Four years have passed since Criterion Games delivered their first open-world world racer, Burnout Paradise, to a lot of head-scratching praise. They kept their patented high-risk racing mechanics intact, but many were confused and turned off by how poorly streamlined the experience was. Racing fans sometimes just want to jump behind the wheel to race and not bother exploring an open city or being forced to drive across a map to reach a starting line that a simple menu would have made more readily available.
Instead of listening to feedback, Criterion initially fought back against the backlash, defending their decisions to exclude even a simple “retry” button and told gamers they were going about the game the wrong way. Even as late as this year, Criterion’s frequently outspoken VP Alex Ward claimed he made a “pretty revolutionary game nobody understood.” But looking at the legacy of the series, Paradise’s solid reception was a far cry from the universal praise given to their menu based arcade racer Burnout 3: Takedown.
Since then, Criterion has taken control of EA’s most profitable racing series, Need For Speed. Their sophomore outing with the series, a remake of Need for Speed: Most Wanted, bears an inescapable comparison to Burnout Paradise thanks to many similar decisions and gameplay ideas. With a slightly more earthen tone and electrical coat of paint, this could easily be Burnout Paradise 2. The big question is how well do they streamline this new experience into something those who just want to race can enjoy, yet still keep their dream of an explorable city alive.
Building on old ideas.
First of all, they have started playing ball nicely with the whole “retry” button option for a failed race. They made that concession through an eventual patch in Burnout Paradise and won back a significant amount of fans overnight. Mission accomplished there.
The same can also be said for starting a race. Races that have already been found and completed can be easily accessed through the ingeniously implemented Easy Race menu found in the top left corner of the map. Of course, you’ll have to drive across the map to find the race the first time, but the Easy Race menu allows for a simple way point to be set at the touch of a button.
In fact, there is not a lot you can’t do with the Easy Race menu. Switching vehicles, customizing parts, and quick repairs all required gamers to drive to pit stops in Burnout Paradise, but now they can be accomplished with this one new feature.
Beyond that, Most Wanted doesn’t deviate too far from the blueprints Burnout Paradise laid out. Billboards are still waiting to be jumped through. Shortcuts are waiting to be uncovered. Hot-rodders will sneak up behind you and challenge you for possession of their vehicle. And, of course, down and dirty racing is still the main spectacle. It’s been grounded in a little bit more realism than Burnout Paradise, but don’t be mistaken, this game is still beaming with intensity Criterion is known for.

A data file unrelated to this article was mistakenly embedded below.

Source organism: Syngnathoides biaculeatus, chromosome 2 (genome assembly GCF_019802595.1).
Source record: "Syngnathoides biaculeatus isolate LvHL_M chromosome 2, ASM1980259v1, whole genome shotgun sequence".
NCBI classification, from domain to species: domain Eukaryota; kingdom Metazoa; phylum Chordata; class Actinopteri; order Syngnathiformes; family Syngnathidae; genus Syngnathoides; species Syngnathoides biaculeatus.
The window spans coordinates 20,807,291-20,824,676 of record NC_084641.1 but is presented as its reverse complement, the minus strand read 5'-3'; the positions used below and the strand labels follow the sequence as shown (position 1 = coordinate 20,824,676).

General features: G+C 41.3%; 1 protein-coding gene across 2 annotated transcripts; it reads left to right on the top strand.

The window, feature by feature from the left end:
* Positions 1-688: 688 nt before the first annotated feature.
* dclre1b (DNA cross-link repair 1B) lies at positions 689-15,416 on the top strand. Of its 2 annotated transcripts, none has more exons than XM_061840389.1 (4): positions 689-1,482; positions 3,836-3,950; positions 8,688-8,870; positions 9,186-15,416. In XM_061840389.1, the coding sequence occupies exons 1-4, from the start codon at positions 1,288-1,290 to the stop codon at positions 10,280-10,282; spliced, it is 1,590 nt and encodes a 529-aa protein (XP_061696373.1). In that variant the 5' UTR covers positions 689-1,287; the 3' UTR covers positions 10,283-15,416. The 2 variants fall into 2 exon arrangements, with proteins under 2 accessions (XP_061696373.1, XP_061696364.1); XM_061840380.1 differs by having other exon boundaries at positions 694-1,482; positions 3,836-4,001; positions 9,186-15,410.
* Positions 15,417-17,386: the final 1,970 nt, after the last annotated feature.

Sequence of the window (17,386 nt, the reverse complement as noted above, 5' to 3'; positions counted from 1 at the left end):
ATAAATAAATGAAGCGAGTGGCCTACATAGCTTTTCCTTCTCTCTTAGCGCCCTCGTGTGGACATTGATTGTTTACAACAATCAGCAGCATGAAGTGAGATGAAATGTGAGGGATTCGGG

Races have also been made easier with the help of more noticeable checkpoints. Burnout Paradise fans know the frustration of navigating an open world race through memorizing turns and glancing at a map while driving break-neck speeds through crowded city streets. Criterion claimed it was a design choice to allow gamers the freedom to find their own tracks, but it required a certain level of dedication and memorization to the casual racing fans.
Exploration has also been made more practical as the sole way of unlocking cars. With the proper licenses, Criterion can finally include real brand names like Ford and Mercedes, giving car nuts something to drool over in the game. I kind of preferred the simplicity of “red muscle car” or ” blue stunt car” or even Paradise‘s clever fictional brand names, but it’s not a big complaint. The racing vehicles are spread throughout the map and all are available from the beginning of the game, so there is nothing for stopping you from finding your dream car right off the bat.
Beyond that, Most Wanted doesn’t deviate too far from the blueprints Burnout Paradise laid out.
Quick, it’s the coppers!
The other big addition to Need for Speed: Most Wanted is the fuzz. Police are strict in Fairhaven City, and they are tasked with putting an end to illegal street racing. Most of the time, they are avoidable, but quite often they will turn up in a scripted race, most likely while competing against a top Blacklist racer. Shaking them grants more points, but while they might provide an extra exciting and dangerous element to the races, they are more of an annoyance if you are just trying to explore or find the next race.
The best of both worlds, Criterion has done a magnificent job blending their ideas with the traditions of an established series. The new gameplay ideas alone are enough to recommend this over Burnout Paradise, but as I mentioned before, the effort Criterion put into streamlining the entire affair brings them one step closer to perfecting their vision of an open-world racing game.
Need for Speed: Most Wanted is a racing game that can satisfy all colors of the spectrum. Adamant about exploring every last corner of an open map? Fairhaven has miles and miles of pavement available from the get go. Need just a quick racing fix? The easy menu system has each race available you’ve already completed at the touch of a button. Like your fancy cars porn? Most Wanted has the hottest, fastest, licensed models in the world in their game, each customizable to your liking.
Besides full-on driving simulation, Need for Speed: Most Wanted touches on just about everything one would look for in an arcade racer. If you can get over the repetitive nature of race after race, there’s a lot of fun to be had with this.
We purchased a copy of Need for Speed: Most Wanted for the PlayStation 3 with company finds. We found most cars and finished all races before starting this review.